Confucius said: “Zigong, do you take me for someone who learns a lot and then stores it all up in my head?” Zigong replied: “Yes, is that not the case?” Confucius said: “No. I weave it all together into a single thread.”
It does not matter how much information you have stored in your brain, or your corporate cloud for that matter, if you are not constantly thinking about it, analyzing it, and most important of all turning the ideas and insights you glean from it into actionable items. The only way to learn what works is to put the neat theoretical models you have created in the virtual world to work in the real world.
This article features a translation of Chapter 3 of Book 15 of the Analects of Confucius. You can read my full translation of Book 15 here.
(1) Confucius first uses the term “single thread” in 4.15 in a conversation with his young follower Zengzi. There has been a huge amount of speculation as to what Confucius meant by this. Some commentators see it as the name of a single abstract theoretical principle that underpins all his teachings. Others suggest that Confucius is referring to reciprocity or goodness (or perhaps both) as the unifying value that welds the diverse strands of his teachings into a single harmonious core. It is much more likely, however, that Confucius is simply reminding Zigong that the purpose of learning is to apply the knowledge he has accumulated to solve real-world problems rather than just to show others how clever he is. What is the point of storing everything in his head if he is not going to use it to improve his own effectiveness and provide help to others who need it?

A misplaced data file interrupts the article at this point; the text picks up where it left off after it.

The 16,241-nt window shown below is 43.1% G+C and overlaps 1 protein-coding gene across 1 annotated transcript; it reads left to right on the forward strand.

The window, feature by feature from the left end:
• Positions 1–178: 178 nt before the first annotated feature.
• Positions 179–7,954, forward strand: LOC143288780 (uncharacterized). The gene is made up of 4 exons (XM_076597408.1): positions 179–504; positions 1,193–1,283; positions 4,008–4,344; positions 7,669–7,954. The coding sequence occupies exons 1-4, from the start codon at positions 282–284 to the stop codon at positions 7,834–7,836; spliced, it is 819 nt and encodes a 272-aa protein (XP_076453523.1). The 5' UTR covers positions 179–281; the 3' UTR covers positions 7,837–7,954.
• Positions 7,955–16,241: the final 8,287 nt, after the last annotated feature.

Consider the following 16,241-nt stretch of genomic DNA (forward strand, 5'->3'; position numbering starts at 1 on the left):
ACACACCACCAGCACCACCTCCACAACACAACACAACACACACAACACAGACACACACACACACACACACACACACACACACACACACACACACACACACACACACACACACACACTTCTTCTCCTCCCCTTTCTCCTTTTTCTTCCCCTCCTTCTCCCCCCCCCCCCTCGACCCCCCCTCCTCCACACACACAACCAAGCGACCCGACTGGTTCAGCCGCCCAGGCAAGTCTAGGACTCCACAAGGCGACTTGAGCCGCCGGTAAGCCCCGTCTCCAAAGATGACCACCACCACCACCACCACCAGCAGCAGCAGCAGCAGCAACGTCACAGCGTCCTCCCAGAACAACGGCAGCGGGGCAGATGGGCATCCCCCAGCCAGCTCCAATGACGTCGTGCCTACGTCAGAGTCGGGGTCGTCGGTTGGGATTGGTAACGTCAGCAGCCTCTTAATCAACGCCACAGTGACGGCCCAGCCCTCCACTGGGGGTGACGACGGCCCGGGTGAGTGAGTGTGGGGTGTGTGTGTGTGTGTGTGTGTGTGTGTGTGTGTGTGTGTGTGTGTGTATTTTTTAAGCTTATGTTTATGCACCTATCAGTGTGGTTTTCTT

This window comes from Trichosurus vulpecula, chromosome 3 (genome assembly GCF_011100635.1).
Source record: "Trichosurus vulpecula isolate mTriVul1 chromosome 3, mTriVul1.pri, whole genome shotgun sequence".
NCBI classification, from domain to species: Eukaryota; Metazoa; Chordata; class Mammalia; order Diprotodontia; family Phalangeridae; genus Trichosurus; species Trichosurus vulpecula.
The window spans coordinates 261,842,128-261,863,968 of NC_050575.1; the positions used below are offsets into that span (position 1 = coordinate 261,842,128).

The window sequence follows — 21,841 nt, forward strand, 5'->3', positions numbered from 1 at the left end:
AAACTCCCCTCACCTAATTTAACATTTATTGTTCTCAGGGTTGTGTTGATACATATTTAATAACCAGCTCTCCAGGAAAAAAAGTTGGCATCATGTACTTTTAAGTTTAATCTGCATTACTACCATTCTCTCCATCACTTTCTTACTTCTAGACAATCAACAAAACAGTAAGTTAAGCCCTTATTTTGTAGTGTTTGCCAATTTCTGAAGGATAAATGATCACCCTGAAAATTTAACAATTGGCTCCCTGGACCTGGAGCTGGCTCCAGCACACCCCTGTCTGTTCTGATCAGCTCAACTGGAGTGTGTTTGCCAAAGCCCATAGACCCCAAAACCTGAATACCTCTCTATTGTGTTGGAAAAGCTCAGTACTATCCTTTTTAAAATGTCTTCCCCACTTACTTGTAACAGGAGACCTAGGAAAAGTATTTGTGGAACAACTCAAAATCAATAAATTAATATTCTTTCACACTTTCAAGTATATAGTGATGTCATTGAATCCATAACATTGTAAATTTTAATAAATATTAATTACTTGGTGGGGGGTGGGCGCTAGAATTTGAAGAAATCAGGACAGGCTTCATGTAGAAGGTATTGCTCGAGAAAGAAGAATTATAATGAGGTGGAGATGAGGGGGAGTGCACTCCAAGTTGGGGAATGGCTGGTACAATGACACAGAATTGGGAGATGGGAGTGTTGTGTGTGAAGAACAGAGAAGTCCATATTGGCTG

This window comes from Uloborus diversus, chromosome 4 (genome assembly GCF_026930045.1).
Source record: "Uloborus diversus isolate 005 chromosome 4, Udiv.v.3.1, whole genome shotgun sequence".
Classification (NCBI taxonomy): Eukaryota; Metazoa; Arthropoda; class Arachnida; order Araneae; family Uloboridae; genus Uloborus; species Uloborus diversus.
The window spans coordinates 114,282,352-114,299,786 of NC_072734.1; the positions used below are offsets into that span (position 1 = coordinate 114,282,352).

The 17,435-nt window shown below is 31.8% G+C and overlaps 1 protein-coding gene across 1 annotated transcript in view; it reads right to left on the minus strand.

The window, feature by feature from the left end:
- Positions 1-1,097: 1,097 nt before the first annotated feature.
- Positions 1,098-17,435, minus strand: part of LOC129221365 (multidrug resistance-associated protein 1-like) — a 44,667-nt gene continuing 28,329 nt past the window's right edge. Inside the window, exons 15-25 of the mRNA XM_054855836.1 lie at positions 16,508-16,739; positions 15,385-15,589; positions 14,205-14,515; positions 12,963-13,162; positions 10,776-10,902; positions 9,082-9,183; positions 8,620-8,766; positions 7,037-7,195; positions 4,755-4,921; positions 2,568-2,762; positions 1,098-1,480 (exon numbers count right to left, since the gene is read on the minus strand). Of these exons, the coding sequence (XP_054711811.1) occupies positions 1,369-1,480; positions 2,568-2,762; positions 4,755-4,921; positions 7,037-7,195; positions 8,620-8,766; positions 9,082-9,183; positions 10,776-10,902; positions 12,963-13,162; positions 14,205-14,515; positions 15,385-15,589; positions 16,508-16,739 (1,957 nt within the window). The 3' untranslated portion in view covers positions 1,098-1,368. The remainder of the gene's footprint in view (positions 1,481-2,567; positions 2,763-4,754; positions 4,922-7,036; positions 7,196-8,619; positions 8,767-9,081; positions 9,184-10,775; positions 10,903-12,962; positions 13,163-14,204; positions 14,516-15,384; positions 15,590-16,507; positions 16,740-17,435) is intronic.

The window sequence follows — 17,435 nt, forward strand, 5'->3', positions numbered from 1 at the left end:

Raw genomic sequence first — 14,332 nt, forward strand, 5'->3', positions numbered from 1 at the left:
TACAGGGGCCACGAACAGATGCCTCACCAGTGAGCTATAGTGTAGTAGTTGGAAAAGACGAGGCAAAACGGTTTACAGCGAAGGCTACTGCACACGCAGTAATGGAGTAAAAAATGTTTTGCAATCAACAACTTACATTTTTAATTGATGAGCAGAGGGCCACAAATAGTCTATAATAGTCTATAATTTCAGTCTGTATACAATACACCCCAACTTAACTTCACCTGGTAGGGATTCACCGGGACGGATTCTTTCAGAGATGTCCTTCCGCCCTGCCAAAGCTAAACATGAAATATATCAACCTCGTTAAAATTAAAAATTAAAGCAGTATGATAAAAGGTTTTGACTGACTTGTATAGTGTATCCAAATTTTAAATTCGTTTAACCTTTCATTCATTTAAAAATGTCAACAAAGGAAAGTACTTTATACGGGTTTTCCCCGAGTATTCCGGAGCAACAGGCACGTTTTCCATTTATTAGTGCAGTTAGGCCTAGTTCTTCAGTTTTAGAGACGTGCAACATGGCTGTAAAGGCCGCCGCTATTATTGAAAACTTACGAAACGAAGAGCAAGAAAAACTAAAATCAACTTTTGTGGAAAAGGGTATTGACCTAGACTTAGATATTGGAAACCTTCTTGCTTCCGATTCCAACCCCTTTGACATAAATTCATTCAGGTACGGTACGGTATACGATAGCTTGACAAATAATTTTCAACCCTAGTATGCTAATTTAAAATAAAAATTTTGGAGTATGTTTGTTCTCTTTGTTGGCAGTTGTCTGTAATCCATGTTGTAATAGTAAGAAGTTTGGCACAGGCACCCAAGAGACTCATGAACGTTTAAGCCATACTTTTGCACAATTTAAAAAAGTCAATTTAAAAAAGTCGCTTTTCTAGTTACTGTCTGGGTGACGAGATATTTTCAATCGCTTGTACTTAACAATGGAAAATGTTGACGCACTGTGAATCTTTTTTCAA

I took this image at the Mencius Cemetery in Qufu.